The Economist has its critics, but it still delivers lots of interesting data. I just found this table (published by EconomistDailyChart) of annual meat consumption per person by country. The data set has plenty of anomalous features, but looks accurate enough for my purposes.
I’ve previously argued that we can feed the world if we make the right choices. More precisely, our current food system produces more per person than is needed for adequate nutrition, and can continue do so in future if the right policy choices are made. The key problem is distribution, not production.
But the meat consumption data leads me to a more surprising conclusion. Using current technology and with no additional diversion of food grain, the world could produce enough meat to give everyone an intake comparable to that of the average person in the Netherlands. (I’ve picked the Dutch because they are supposed to be the tallest people in the world, which implies an adequate diet.)
Here are the numbers we need to start with from the data table. Current average annual world meat consumption is 9.5 kilograms beef, 15 kilograms pork and 12.5 kilograms chicken for a total of 37 kilograms per person per year. The Netherlands average is 70 kilograms.
Each kg of grain-fed beef requires about 8 kilograms of grain, compared to 2 kilograms for chicken, and the trade-off similar when cattle are pastured on land that could be used for grain. So, 5 kilograms of beef could be replaced by 20 kilograms of chicken.
The other main user of grain (apart from human consumption) is ethanol production, which now takes something like 140 million tonnes a year. Fed to chickens, that would produce around 70 million tonnes or 10 kilograms per person per year.
That would give an average of 62 kilograms per person per year, not far below the Dutch average. To fill the remaining gap, I’ll call on the usual suspects: reductions in inefficiency and waste.
The reduction in methane emissions from cattle would almost certainly outweigh any adverse impact from reduced ethanol production. (Numbers on both of these effects vary so wildly that I’m not going to attempt a calculation for now.)
How feasible is all this? The use of food grain for biofuels is discredited as a policy, and even the US Congress has withdrawn some support. The shift towards chicken makes economic sense, and would be accelerated if carbon pricing were applied to agriculture, which might well happen in the next couple of decades. So, world meat production could increase steadily over the next few decades, well ahead of population growth.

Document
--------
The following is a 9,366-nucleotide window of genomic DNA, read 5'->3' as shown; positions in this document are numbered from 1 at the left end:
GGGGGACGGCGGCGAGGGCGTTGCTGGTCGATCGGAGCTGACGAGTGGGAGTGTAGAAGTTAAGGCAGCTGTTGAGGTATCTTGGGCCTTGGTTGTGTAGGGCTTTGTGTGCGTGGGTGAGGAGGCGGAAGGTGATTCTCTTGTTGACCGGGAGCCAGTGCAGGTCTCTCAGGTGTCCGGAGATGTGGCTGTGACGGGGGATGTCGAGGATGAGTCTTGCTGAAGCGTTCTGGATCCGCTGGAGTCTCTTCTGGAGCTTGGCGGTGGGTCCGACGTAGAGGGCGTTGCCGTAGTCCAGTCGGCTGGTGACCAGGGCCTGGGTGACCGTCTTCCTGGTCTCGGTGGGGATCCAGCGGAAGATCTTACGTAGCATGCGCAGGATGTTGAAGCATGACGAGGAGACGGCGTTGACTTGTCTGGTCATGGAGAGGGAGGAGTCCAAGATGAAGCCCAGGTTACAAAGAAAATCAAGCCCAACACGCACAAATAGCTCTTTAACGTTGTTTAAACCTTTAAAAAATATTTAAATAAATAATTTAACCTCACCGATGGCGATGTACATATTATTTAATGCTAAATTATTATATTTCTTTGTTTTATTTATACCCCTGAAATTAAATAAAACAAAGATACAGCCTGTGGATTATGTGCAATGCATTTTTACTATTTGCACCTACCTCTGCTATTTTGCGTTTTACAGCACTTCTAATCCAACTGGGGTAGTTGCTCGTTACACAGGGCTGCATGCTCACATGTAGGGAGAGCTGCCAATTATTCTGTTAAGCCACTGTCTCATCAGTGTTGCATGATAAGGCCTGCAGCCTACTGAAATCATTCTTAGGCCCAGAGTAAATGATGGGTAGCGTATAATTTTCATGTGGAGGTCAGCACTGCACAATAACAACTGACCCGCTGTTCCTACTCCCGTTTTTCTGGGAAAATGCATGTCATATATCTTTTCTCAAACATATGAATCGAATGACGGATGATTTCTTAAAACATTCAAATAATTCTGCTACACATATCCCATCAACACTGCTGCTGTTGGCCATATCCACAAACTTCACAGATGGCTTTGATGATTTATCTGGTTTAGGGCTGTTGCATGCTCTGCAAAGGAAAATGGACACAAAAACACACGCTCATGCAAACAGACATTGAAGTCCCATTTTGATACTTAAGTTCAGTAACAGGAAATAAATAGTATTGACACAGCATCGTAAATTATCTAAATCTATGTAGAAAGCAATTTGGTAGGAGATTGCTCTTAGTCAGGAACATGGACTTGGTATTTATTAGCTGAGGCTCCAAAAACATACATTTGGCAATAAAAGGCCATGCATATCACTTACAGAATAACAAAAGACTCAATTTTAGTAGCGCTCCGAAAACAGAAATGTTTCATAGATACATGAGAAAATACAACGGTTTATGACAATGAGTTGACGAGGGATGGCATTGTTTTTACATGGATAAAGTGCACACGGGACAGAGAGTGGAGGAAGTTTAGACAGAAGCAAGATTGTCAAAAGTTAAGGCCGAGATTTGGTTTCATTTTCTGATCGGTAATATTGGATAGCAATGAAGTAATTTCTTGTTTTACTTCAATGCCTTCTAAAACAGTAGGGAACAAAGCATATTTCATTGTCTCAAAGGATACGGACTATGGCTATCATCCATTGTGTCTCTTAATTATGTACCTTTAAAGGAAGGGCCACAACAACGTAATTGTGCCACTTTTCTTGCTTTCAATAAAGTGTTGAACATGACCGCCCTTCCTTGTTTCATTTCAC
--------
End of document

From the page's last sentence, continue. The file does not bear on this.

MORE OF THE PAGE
That still leaves the crucial problem of distribution. People in some rich countries, notably the US and Australia, consume much more than the Netherlands, and the billion or so poorest people in the world can’t afford enough grain to eat, let alone meat. Until this changes, increasing average meat production isn’t going to solve the problem. Even in a world where everyone had enough, substantial differences would persist. For example, according to the data in the table, meat consumption (I’m not sure if they have a good handle on fish) in Japan is very low by developed country standards, and obviously this reflects preferences and national policies, rather than poverty.
There’s no real answer to this within the current world order, except to wait for poor people to become richer, as they have done in much of South-East Asia and are now doing, in large numbers, in China and India.
But a large part of my reason for doing exercises like this one is to consider the feasibility of a better world, even if it might be considered utopian at present. The ability of the world to feed itself, and to do so with a diet that should satisfy any reasonable person, is an important precondition. Until recently, it has not been met – the total food output of the world has been barely adequate in normal times, and quite inadequate in famine years. But now, as I’ve argued, it’s entirely possible.
A version of this article appeared on John Quiggin’s blog and has been reproduced with permission.